Then we hit town, ended up in one of the poshest hotels to watch old men exploiting young women. He apparently, liked the white tea there and people watching. Always an anthropologist, curious about life in general. Indeed, the tea and cakes were second to none. Then we got even hungrier and he took me to a very basic, but obviously locally much appreciated little eatery. The food was scrumptious, but half way through our dinner, a soldier walked in and sat right behind me on the wooden bench and dumped his rucksack next to me. I glanced down and saw what seem liked hand grenades (real or not) sticking out from the military bag. I panicked and asked Nikos to sit somewhere else. The rows of wooden benches didn’t really allow for a great distance from the grenades. Then Nikos said “Look if that thing is going to go off, it doesn’t matter where we sit.” Of course, he was right and we finished our meal without any major incident. After all these adventures of the day, we headed into the centre of town, to a bar in Clarke Quay. I looked up and saw what I thought were giant penises. Nikos then started to walk around shouting to everyone that his friend thinks these aircon monuments are giant penises. Luckily, I had enough to drink by then not to care about being arrested.
Simon Marshall Nikos, you spoke like a poet-scientist – you gave rhythm and passion to complex ideas, effortlessly weaving together concepts and ideas that can only come from drinking four pints in The Swan in the Rushes. While I couldn’t understand most of what you said (not because of language, but because of my lagging intellect), I do fondly recall your stock answer to most questions I had about functions in the Structural Equation Modelling software you were trying to teach me – “It’s not important. That’s only for idiots.” I still laugh about that to this day. Nikos – you were insanely smart, kind, and always up for deep chat over a pint. The world has lost a great mind but an even better person. RIP, you lovely hairy man.
Emmanouil (Manos) Georgiadis: I met Nikos in 1994. We were both attending the Masters course in Exeter Uni and in my eyes he was the “experienced” one having joined the course more than a year earlier. He was always easy-going and ready for a beer in the pub, no matter the challenge he was facing. Hanging out with Nikos was great fun as he had this unique ability to turn every serious conversation into a joyful one. His strong Greek accent made lots of heads turn during our conversations and I remember enjoying the simplified solutions he was ready to provide on all the complicated and stressful things.
Two and a half years later we were both at Loughborough Uni, following Stuart’s move to the prestigious institution of the English midlands. Again, Nikos was the experienced one, being into his post-doctoral studies. He was always hospitable to provide me accommodation during my frequent journeys as I was starting my part-time PhD. During our conversations, I remember him responding in his unique calm way on the theoretical confusions I was encountering. In fact, the outcome of that conversation created the foundations for my first study and helped to unravel the sequence of studies leading to the completion of my thesis. I did not have the chance to tell him how grateful I am for his help back then. Maybe because I knew his response in advance. He would simply say: “…what’s your problem re malaka? Let’s go for a beer and forget about the old stuff!”.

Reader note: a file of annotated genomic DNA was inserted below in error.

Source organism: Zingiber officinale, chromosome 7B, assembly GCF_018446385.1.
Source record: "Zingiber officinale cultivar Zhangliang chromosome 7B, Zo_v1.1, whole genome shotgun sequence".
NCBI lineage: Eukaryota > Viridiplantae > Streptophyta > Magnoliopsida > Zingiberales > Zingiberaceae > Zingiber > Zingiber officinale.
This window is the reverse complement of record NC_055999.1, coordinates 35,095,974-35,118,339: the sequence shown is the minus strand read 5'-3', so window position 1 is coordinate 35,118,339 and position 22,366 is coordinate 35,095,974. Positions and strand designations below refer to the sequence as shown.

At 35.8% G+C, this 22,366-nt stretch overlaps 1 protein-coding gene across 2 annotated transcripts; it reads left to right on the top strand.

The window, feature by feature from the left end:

Thank you my friend Niko! I miss you already.
Sviatlana (Sveta) Kamarova: It has been over 10 years of our work and friendship with Nikos. I met Nikos at a conference in Belgium in May 2010 and in September that year I started to work with him first in Singapore and then in Australia. So it was like he became a family to me since I would see him much more. In Singapore, we used to go out with him and his girlfriend on New Year’s and working on Christmas Eve (only next day he realised that that was actually Christmas Eve when we were working on some data at the laboratory). Or on another occasion, he called me at 5.30 am to ask how many conditions we had in an experiment.
Nikos was truly a very unique genuine person, and he didn’t care about conventions and always treated anyone as equal. He set the bar high and I know that there will be no other person like him. He was a mentor not only professionally but in life. When I got upset once about something in my personal life he said “Don’t worry about this, this is not important, think about studies. Let’s go for a drink”.
On the last day before the shut-down due to COVID we went out with him, Dimitris (his brother), my husband, son and me to a pub in Perth. That was April 19th and we were talking that we will come to see him in Greece later this year and where we will drive around there together…
Thank you, Nikos, for all good advice you gave, for being there and showing how wide one’s soul can be. I miss you!
Sakis Papaioannou. I first met Nikos at the end of June 1994 in Exeter. Stuart Biddle and Ken Fox were so kind to invite me to deliver a lecture and maybe collaborate with them and with their very promising research students, some of them Greeks. At that time of the year Marios Goudas was in Greece but Nikos and Simos Vlachopoulos were waiting for me at Exeter central station. Those who know both Nikos and Simos know their similarities and differences; both of them highly intrinsically motivated researchers, with very deep knowledge of their research topics, very competent in statistics, committed to high research ethics standards, speaking relentlessly on theory and research. But so different personalities. Simos the serious, Nikos the crazy. To reach Nikos’ flat we had to pass through a pub, “it’s probably the cheapest in Exeter, I need to save money to study” he told me.